Copyright © 2014 by John Katzenbach
Prologue: The Unwanted Mail
The three women ranged in age: Seventeen. Thirty-three. Fifty-one. They did not know one another, but they lived within a few miles of each other. One was an internist. One was a public middle school teacher. One was a prep school student. They had little in common, save for one obvious detail: They were all redheads. The doctor’s straight auburn hair was beginning to show gray around the edges, and she wore it pulled back sharply in a severe style. She never let it flow freely when she was at her medical practice. The teacher was luxuriously curly-haired, and her bright red locks fell in wild electric currents from her head to her shoulders, disheveled by the unlucky hand that fate had delivered her. The prep school student’s hair was slightly lighter, a seductive strawberry color that would have been worth singing about, but it framed a face that seemed to pale a little bit more each day, and blanched skin that seemed lined with care.
What linked them together much more than their striking red hair, however, was the fact that each, in her own way, was
The white envelopes, postmarked
The opening lines were delivered without salutation or introduction:
At the top of page one he wrote:
He paused, waved his fingers above his computer keyboard like a magician conjuring up a spell, and then bent forward, continuing.
He hated being forgotten.
It had been nearly fifteen years since he’d published a word or killed anyone, and this self-enforced retirement had become extremely painful to him.
He was a year shy of his sixty-fifth birthday and he did not expect to see many more. The realist within reminded him that despite his excellent overall fitness, true longevity was not in his family gene pool. Virulent cancers had claimed both his parents in their early sixties, and heart disease his maternal grandmother similarly early, so he thought his own time was probably close to up. And although he had not been to a doctor in many years, he could feel mysterious steady aches, small, sudden, sharp, and inexplicable pains, and odd weaknesses throughout his body that heralded the advent of old age and perhaps something far worse growing within him. Many months earlier he had read everything Anthony Burgess frantically wrote in the year of productivity the famous novelist had when he was misdiagnosed-told he had an inoperable and fatal brain tumor, when none really existed. He believed-without any real medical confirmation-that his situation just very well might be the same.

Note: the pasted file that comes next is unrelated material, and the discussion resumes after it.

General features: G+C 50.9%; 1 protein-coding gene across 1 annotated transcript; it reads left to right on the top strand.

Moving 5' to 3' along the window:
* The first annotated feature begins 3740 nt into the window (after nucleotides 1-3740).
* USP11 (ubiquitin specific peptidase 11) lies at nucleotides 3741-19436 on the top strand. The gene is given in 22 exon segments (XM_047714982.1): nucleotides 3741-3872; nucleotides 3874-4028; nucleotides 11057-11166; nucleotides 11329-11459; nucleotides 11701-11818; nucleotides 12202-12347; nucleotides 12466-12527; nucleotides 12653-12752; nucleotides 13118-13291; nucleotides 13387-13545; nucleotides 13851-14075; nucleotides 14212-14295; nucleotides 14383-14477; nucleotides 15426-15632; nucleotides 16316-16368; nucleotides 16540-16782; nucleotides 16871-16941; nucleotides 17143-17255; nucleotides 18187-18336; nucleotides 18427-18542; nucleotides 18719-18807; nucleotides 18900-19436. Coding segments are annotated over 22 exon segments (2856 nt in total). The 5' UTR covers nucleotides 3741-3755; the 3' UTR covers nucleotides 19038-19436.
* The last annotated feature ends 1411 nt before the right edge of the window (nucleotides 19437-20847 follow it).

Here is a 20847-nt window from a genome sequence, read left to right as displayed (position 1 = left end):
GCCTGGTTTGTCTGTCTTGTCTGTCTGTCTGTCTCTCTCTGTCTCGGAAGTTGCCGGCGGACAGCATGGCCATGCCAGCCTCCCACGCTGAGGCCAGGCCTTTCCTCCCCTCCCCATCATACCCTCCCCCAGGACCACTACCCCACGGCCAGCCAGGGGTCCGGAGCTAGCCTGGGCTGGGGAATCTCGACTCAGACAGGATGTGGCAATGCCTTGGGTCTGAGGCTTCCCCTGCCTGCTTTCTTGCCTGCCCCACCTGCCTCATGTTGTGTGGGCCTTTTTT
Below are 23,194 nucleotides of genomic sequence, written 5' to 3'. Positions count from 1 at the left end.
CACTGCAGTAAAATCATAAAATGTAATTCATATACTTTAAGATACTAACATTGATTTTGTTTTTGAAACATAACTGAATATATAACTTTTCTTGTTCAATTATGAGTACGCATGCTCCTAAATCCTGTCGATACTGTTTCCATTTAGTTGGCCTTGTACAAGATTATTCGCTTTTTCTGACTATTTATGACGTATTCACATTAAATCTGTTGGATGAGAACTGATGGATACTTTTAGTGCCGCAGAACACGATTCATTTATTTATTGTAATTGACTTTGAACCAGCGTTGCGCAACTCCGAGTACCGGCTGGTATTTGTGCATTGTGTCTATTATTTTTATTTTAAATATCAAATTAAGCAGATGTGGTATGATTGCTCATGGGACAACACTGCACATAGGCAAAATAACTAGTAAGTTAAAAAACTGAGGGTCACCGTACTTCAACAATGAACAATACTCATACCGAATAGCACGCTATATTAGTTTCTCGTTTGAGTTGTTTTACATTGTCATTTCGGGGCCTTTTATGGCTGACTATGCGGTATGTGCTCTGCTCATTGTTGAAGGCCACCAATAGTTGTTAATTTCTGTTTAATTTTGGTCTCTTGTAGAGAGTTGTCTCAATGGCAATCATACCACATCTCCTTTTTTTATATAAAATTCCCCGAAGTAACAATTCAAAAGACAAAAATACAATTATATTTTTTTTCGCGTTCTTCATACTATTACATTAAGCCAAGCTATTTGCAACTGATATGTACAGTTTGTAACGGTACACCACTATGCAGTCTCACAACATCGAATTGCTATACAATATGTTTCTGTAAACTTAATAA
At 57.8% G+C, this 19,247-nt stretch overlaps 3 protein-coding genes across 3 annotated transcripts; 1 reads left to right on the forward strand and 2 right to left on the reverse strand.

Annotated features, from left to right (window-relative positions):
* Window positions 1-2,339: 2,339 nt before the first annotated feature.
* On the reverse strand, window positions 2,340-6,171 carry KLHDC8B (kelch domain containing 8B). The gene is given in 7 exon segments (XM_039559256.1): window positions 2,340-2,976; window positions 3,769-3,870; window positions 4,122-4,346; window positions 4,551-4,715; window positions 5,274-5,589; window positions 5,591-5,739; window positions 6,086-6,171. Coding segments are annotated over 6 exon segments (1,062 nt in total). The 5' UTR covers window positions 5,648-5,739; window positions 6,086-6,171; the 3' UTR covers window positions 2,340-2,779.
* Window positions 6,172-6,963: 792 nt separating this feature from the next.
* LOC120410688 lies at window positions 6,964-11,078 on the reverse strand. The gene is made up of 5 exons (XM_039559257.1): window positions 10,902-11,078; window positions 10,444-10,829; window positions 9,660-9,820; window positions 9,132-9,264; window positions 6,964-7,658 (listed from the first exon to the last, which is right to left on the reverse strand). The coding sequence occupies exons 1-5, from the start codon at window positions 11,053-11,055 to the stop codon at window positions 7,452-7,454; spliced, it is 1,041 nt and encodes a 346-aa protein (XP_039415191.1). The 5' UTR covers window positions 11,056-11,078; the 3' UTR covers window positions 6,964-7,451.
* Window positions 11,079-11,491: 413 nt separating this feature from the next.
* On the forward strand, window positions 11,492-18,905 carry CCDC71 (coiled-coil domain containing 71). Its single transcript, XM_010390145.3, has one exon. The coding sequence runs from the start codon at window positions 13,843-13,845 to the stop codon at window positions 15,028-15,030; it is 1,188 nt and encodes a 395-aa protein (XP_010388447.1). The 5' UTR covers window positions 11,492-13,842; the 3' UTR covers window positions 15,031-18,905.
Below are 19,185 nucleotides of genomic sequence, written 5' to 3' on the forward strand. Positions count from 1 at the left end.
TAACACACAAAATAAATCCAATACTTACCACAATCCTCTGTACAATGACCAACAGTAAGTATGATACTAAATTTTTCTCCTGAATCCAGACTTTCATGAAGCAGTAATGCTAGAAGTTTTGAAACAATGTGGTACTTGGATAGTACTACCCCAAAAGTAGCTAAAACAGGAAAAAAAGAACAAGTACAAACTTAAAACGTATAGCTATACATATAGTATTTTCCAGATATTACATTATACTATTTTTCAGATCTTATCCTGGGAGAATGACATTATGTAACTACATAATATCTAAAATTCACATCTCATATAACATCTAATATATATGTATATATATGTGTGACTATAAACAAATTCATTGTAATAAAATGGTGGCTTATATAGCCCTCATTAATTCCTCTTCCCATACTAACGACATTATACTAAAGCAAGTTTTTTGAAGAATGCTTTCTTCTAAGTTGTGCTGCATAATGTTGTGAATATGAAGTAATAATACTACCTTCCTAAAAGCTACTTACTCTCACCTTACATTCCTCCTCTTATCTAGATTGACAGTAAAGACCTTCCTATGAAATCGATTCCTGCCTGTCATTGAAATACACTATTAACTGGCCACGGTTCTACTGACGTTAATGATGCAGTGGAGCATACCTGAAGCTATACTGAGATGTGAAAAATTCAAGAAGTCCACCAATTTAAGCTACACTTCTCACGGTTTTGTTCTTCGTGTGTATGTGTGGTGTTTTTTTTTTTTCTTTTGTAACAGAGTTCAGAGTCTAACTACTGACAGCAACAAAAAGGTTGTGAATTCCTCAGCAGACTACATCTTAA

And so he had become determined that in whatever time he had left-whether it was twenty days, twenty weeks, or twenty months-he should do something absolutely significant. He knew he needed to create something deliciously memorable, and something that would resonate long after he’d passed from this earth and gone directly to hell. He fully and somewhat proudly expected to assume a position of honor amongst the damned.
So, on the evening that he put what he considered to be his last and greatest work into motion, he felt a long-absent extraordinary child-on-Christmas-morning excitement and an overwhelming sense of deep heart’s release, knowing that not only was he returning to the games that he’d petulantly abandoned, but that what he’d designed for his masterpiece would be talked about for years.
More than anything, he despised feeling ordinary.
Lasting fame was something he craved. The smaller tastes he’d had of notoriety over the course of his life had been a fleeting narcotic, momentary highs replaced by crushing returns to routine. After many years of drudgery at the late night copy desk at various mid-level newspapers, correcting careless reporters’ grammar mistakes in a never-ending assembly line of news stories, he felt an electric thrill when his first novel was accepted by a reputable publishing house. It had come out adorned with a flurry of modestly good reviews. “A gifted natural,” one critic had opined.
After he’d quit his job, his subsequent books had been highlighted with the occasional interview in a literary magazine or the arts sections of local papers. A local television news program had once done a small feature on him when one of his four mystery-thrillers had been optioned for the movies-although nothing had ever come of the screenplay some forgettable West Coast writer had produced.
But sooner than he’d expected, sales waned and even these modest accomplishments had faded when he’d stopped writing. If no one was going to pay attention to what he wrote, why write it? He could no longer find a copy of one of his novels on a bookstore shelf, not even on the tables devoted to publishers’ overstocks and remainders. And they’d stopped calling him
Even death had lost its luster for him.
Murder had lost its cachet in the news business, he believed. The most ordinary of crimes were hyped by reality television shows, trying to create mystery out of the mundane. Well-known spasms of gunshot violence by psychotic head-case killers trapped in wild-eyed delusions still garnered breathless headlines in the few newspapers that continued to struggle out daily editions. Mass killings in drug wars still bought out the television cameras. Gunning down a passel of coworkers i ...